Policymaking under the Bush II National Labor Relations Board: Where Do We Go from Here?
Twomey, David P., Labor Law Journal
With the decisions issued at the close of its fiscal year in September of 2007, on top of highly publicized decisions issued previously, the National Labor Relations Board (Labor Board or NLRB) has come under heavy criticism from union and political leaders, as well as academicians.1 This article will discuss the politicization of the Labor Board. It will present the U.S. Supreme Court's analytical framework for reviewing administrative agency policymaking decisions, as set forth in its landmark Chevron U.S.A. v. Natural Resources Defense Council, Inc. decision.2 Two recent decisions of the Labor Board will be evaluated under the Chevron standards. The article will conclude with comments on whether or not the agency is fulfilling its statutory mission to administer the National Labor Relations Act (NLRA or Act) according to the terms of the Act itself, as interpreted by the U.S. Supreme Court and offers some suggestions on how to revitalize the agency.
THE POLITICIZATION OF THE NLRB AND CURRENT EFFECTS
The 1935 Wagner Act Congress recognized that the new agency it was creating to administer this act would be an adjudicatory body rather than a mediation and arbitration agency like that created by the Railway Labor Act of 1926 as amended in 1934. Consequently, it deleted references to the appointment of partisan members from management and union backgrounds in the final draft of the act, and it was fully understood that the Board was to be staffed by three impartial public members, appointed from government service or academic careers.3 So also, the Congress that expanded the Labor Board to five members in 1947 continued to expect that the Board members would be impartial, neutral adjudicators.4 Presidents Roosevelt and Truman filled appointments to the Board with nonpartisan appointees. Starting with President Eisenhower, however, appointment practices changed. Since 1970 a majority of appointments to the Board have come from management and union law practices rather than non-partisan and neutral backgrounds.5
While the NLRA is silent on the matter, a tradition has developed whereby both Democrats and Republicans are appointed to the Board, with the President's party holding a three-to-two majority of appointments and also the chair.6 Traditionally, at the confirmation stage each NLRB nominee had been given individual consideration by the Senate Labor Committee and the Senate as a whole and the President had the prerogative of staffing the Board with any reasonably well qualified individual of his choosing.7 Starting in the second Reagan administration and into the George H. W. Bush administration, greater Senatorial control over the appointment process occurred. Board appointments in both the George H.W. Bush and Clinton administrations tended to come in "packaged deals," whereby Senate power brokers in consultation with industry and labor interest groups insisted that the President acquiesce to certain of their choices as the price of getting his Board nominee(s) confirmed by the Senate.8 Moreover, in both these administrations and continuing in the George W. Bush (Bush II) administration, recess appointments have been utilized while the Senate and White House bargained over packaged deals.9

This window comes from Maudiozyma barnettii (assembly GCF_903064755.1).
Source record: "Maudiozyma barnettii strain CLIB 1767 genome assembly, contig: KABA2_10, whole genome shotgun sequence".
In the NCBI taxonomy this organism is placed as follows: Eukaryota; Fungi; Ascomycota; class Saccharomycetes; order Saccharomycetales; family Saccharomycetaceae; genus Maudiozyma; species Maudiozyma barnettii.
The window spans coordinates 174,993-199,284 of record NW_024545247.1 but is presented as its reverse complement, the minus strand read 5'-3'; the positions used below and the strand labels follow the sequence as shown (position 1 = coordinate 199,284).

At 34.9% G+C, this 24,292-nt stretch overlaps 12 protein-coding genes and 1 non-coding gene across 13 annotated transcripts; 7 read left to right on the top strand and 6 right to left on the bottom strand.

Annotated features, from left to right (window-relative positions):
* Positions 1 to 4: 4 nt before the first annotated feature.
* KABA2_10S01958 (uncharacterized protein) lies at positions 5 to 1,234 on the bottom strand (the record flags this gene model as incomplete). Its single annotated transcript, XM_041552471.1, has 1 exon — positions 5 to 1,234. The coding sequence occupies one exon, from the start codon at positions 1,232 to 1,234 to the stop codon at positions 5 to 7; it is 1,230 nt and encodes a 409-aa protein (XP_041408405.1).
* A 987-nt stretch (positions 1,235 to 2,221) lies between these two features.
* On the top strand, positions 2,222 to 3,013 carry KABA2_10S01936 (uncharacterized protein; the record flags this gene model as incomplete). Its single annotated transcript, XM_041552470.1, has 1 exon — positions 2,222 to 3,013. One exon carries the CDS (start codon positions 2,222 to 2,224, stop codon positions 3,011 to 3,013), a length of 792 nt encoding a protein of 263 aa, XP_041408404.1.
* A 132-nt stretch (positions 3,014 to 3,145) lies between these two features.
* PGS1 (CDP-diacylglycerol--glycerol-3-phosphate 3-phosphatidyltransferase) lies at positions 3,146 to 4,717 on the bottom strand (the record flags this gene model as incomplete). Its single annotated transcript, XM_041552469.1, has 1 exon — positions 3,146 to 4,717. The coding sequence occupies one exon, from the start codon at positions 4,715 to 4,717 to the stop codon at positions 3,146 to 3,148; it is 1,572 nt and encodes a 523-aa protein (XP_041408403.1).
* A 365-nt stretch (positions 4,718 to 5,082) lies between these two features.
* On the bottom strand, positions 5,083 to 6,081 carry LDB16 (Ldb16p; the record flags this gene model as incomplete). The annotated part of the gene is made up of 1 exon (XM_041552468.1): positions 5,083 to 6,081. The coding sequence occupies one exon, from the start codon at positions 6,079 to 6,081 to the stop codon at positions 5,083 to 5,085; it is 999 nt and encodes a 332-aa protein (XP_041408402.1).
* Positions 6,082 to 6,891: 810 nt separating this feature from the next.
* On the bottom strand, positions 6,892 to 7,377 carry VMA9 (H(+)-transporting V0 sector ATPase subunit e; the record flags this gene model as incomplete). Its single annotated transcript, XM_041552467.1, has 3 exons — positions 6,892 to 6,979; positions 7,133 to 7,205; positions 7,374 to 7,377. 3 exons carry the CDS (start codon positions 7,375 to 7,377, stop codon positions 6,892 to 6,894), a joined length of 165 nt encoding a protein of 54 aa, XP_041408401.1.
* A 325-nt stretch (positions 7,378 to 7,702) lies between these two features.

Thus, decisionmaking at the NLRB has undergone a transformation. Decisions formerly made by impartial neutral adjudicators are now perceived to be made by arguably partisan members from unionand management-side backgrounds, with the President's party holding the majority appointment. The politicized appointment process has had an adverse impact on the perceived fairness of the agency as an adjudicative body responsible for applying the explicit policies set forth in the NLRA as well as the formulation of policies to fill in gaps left implicitly or explicitly by Congress to respond to the developing intricacies of our highly competitive global economy.
Management practitioners and former Board members criticized the Clinton Board for a number of its decisions, which overruled prior precedent and were perceived to afford greater protections for workers in the evolving economy of the period. …